Trace turned just in time to see something move away. Vines swayed along the brush in the wake of the unseen thing. He could smell it. It smelled like animal carcasses on a warm day and burning leather, overpowering the familiar scents of dry air and falling leaves. There was a howl, and Trace tightened his grip on his rifle.
“C’mon out you stinking bastard,” he said through clenched teeth.
Something stirred further in the brush. Leaves and pine needles rustled.
Trace pulled the rifle up and set his sights down the barrel. The full moon overhead glinted off the steel of his gun. He cocked with his thumb. He pressed against the trigger, ready to squeeze at the slightest provocation.
He looked up and down the trail. He found it empty. It was just him and Buttercup, an aged mare grown fat in pasture. Buttercup’s eyes were wide. Hot breath steamed out her nostrils as she shuffled her aged legs.
“Still, Buttercup. Still.” Trevor patted her greying coat. He walked down the trail and looked off into the brush.
Buttercup looked from side to side. She turned her head to regard the brush and screeched a pained neigh. Something large was atop her when Trevor turned around.
Trevor aimed his rifle and fired.
Trevor ran forward.
When the smoke cleared, Buttercup lay on the ground, a gaping hole bleeding from her side. Her hide was peeled back in three parallel shreds.
The leaves along the brush rustled and swayed, but the trail and clearing were empty.
“Damn!” Trevor reloaded his rifle. He stood over his horse and looked Buttercup in the eye. She stared back, her eyes moist and wide. She shuddered. He lifted the rifle to her head and fired. “Damn.” He didn’t look down at her again. There was no need.
“Come back here! Face me!” Trevor roared at the surrounding forest.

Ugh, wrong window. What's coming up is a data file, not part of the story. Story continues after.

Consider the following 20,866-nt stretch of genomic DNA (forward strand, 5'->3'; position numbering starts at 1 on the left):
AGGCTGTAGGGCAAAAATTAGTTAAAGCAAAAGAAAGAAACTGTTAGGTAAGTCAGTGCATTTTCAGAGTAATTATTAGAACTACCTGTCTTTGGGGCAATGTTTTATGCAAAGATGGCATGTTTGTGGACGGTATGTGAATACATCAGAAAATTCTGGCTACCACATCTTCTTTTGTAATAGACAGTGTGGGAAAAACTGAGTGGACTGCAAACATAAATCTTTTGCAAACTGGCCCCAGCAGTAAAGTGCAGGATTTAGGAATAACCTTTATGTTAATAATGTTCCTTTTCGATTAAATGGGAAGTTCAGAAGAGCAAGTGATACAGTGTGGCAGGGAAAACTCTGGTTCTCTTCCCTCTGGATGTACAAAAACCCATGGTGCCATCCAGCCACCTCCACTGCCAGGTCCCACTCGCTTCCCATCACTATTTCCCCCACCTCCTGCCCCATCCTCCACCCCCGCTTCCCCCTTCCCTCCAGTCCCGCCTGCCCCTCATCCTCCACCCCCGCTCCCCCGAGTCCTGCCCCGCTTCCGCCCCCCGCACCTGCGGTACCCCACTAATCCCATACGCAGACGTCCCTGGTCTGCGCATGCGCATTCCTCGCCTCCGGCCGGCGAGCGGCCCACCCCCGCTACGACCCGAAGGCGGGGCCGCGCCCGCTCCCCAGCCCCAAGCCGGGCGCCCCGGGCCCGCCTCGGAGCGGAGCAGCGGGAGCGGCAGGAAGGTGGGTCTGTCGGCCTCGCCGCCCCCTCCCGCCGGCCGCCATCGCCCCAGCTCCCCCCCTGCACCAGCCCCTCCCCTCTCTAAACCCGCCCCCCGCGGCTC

Somewhere in the distance there was a sound. Almost like a laugh, more like a bark.
Trevor looked up and down the trail. It remained empty. The dark mound that was once Buttercup lay lifeless and still. “That was my favorite horse, you monster. Now you’ve done it. It’s one thing to eat a man’s goats, but another thing altogether to eat his horse. I’d had her since I was just a boy. She was like a sister. Get out here!”
He stood silent and listened. There was no movement, no sound, just the wind.
Trevor turned around.
Something blocked the trail. As a shadow, it looked like a man – a very large man, but a man nonetheless – but Trevor knew it was something else, something equally as bad if not worse. And that was saying something considering Trevor’s opinion of humanity in general.
It stood still, blocking the trail ahead. The moon stood high above the form, making it a mere silhouette. Trevor pulled up his gun and fired.
Smoke rose into the sky. The bullet pinged as it ricocheted off a boulder somewhere in the distance. The thing was gone. It dissipated and came back together.
It laughed. The laugh turned into a howl.
Trevor quickly reloaded and fired. He reloaded and fired. He reloaded and fired. And then there were no bullets left.
“Die! C’mon. Die!” Trevor cocked his empty gun and fired off a click. He looked at his rifle. "Shit."
He looked ahead. There was a glint of sharp teeth raised into the facsimile of a smile inside a cloud of dark smoke.
Trevor took in a deep breath of air and raised his shoulders back. He tightened his grip on his rifle and prepared to swing.
The thing solidified and ran at him. The ground shook beneath Trevor’s feet.
Trevor reared back the rifle in his hands. As the form of the creature approached, he swung through the air, connecting with nothing.
There was a sharp pain in Trevor’s side. He dropped the gun, reached down with his hand, and pulled it away wet with blood. “That just ain’t fair!”
“Whoever the hell said life’s fair?”
Trevor fell to his knees.
There was a laugh that turned into a roar and then the thing was upon him.
Trevor’s scream echoed along the lonesome trail.